“How could people like these, without words to put to their emotions
and passions, manage? They could, at best, only suffer dumbly. Their
pains and humiliations would work themselves out in their characters
alone: like evil spirits possessing a body, so that the body itself
might appear innocent of what it did.” —V S Naipaul, The
Enigma of Arrival
The clues are being dropped for us like breadcrumbs every day all the
time. A visitor speaks of the beauty of the country but wonders why the
service is so “sullen” or as we would say, “sour.” The truth is, in our
“callaloo” country we are sour because we are angry and feel picked on.
Everyone feels wronged. Hard done-by. Apart from individual lives where
people struggle with a country that generally doesn’t work—(a former
diplomat told me with an exasperation that he once dialled a government
ministry obsessively— like a 100 times, so he began to feel on the
border of insanity and still failed to get a simple response from a
technocrat). And that frustration comes from a privileged person who
doesn’t have to worry about food stamps and waiting for the crazy
driving maxi taxi operators.
The average person has two to three hours sliced out of their day in
traffic, drive past policemen and women holding guns with terrifying
looks on their faces, and read the papers not for news of a nation but
the latest bullet-riddled corpse. (Last week’s regular fare—a
19-year-old pregnant woman was shot, a 46-year-old woman shot dead, her
daughters bound and gagged).
So what are the people doing? Firstly, lashing out at politicians. With
reason. With great reason. We are so traumatised by rising on the
corruption index, rising on the global murder rate, with the willy-nilly
hiring and firing of incompetent ministers who are genuinely bewildered
at their job descriptions. On Facebook, I objected to a particularly
nasty but cleverly done meme of the PM with a highly unflattering
photograph (demonstrating a constant state of inebriation).
I wrote: “And how does this ridicule help the discussion of how to move
the country further. It would have been great if you had used this time
and space to give a voice to the voiceless, provide suggestions on how
we can deal with poverty, illiteracy and crime or even suggested a good
Caribbean book to elevate us. It’s this sort of drivel that keeps us an
immature banana republic.”
FB user: “Hun C lightens the moment the Government is ALREADY holding us
to ransom. Is either we cry...get ah gun or laugh...we LAUGHING for now
I wrote back in a kind of desperation: “Yes we could laugh, cry or get a
gun or we could even do like most people in developed countries do,
work, yes work, study, help the community, be good fathers and mothers,
do our best and if we see the Government doing crap become part of lobby
groups for change. Yes we could act too.”
The meme Facebooker: “You ever know any injustices that have been dealt
with in Trinidad? Calder Hart. Walking free. Anil Roberts free. Volney.
Free. Anand. Free Steups get off your f****** high horse and smell your
Then on the FB page, people turned on one another based on race.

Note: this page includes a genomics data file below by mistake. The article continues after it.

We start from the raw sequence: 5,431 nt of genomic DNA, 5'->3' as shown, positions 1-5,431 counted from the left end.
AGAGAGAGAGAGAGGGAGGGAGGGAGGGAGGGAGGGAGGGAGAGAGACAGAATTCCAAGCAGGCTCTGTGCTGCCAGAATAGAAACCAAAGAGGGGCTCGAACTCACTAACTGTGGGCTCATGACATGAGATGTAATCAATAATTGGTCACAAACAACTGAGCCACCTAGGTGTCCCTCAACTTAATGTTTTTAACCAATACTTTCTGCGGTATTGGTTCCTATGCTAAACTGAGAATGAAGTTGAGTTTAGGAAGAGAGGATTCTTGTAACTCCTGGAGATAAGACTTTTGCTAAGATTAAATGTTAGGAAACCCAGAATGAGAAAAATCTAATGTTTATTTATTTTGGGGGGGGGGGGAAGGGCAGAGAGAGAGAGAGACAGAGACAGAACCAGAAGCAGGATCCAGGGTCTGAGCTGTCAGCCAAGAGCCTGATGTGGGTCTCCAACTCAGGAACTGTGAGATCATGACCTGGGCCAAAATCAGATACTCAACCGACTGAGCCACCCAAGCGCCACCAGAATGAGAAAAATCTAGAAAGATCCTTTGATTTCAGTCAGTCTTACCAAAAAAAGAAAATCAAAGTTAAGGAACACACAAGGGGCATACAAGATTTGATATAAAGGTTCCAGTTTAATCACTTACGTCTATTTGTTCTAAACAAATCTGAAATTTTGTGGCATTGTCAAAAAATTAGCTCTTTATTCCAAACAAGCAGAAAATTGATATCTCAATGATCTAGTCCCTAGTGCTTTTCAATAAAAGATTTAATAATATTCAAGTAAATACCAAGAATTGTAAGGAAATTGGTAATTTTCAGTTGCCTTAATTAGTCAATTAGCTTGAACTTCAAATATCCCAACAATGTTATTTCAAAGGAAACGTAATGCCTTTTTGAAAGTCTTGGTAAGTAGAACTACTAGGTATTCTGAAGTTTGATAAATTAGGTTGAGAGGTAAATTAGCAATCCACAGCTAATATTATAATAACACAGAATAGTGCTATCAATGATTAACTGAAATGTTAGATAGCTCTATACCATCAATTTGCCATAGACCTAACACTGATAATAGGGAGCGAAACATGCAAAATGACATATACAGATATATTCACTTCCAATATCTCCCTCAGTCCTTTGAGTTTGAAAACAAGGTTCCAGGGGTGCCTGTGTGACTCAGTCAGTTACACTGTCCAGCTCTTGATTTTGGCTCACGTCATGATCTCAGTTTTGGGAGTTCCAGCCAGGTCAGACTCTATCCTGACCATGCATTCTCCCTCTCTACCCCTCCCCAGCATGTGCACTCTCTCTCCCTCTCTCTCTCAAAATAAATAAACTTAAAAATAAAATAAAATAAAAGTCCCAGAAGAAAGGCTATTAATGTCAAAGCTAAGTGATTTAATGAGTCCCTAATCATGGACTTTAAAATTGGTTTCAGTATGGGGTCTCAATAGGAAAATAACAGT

“Can someone put in a word for the thousands who worked, have worked and
are working, but are locked out of the job market because they have the
wrong skin colour, wrong kind of hair texture or live on the wrong side
of the social divide? Ms Mathur? Anyone?”
Someone posted a Raymond Ramcharitar column where he claimed that the
“Dimanche Gras” has a “a strong, noxious racial tinge to its worldview”
was “entirely dependent on the State for its sustenance” and concluded
that “in effect, the State is keeping hate alive.”
Now I know there are prizes for chutney. And the drivel I hear there, of
more broken inchoate songs of rum and private parts, and the sight of
prepubescent girls wiggling their hips to entertain lascivious grown men
is no better than some other statefunded events like Kiddies Carnival.
I agree that a lot of it is pretty and innocent but in essence, these
children are growing up to see culture from the waist down. To his
credit, the columnist asked a question I ask almost weekly in this
space. “Why is the State starving other arts institutions and new talent
of state funding? That I agreed with.
So what are the crumbs? White Trinis complain that they are relentlessly
persecuted for being perceived as privileged when often they are not,
and work hard or harder than anyone else.
There are other grievances. Everyone sounds like children both in
language and in terms of need. None seems to be empowered. People
dependent on handouts said food badges were in short supply. Social
workers don’t show up. The expression was of hatred but it was also
That Alta number of 400,000 functionally illiterate must be much higher.
We don’t read. We are burning with rage at one another and frozen with
impotence. And because we don’t have the words, we don’t see that we
need now more than ever to band together, to pull ourselves out of our
lethargy, to reclaim ourselves.
We have misread the problem. It’s not a case of Indian, Chinese,
Lebanese, Syrian, French Creole, European and Africans persecuting one
another. It’s a case of a battered nation fending off the blows of
dependency, illiteracy, corruption, incompetent governance.
We have to recognise that the racial
thing is a red herring. Another word for our collective rage. We then
have to arm ourselves not with guns but knowledge, training, study, a
work ethic, and secondly, collectively, peacefully, say “No” to the
horse s*** being fed to us daily by those who govern us.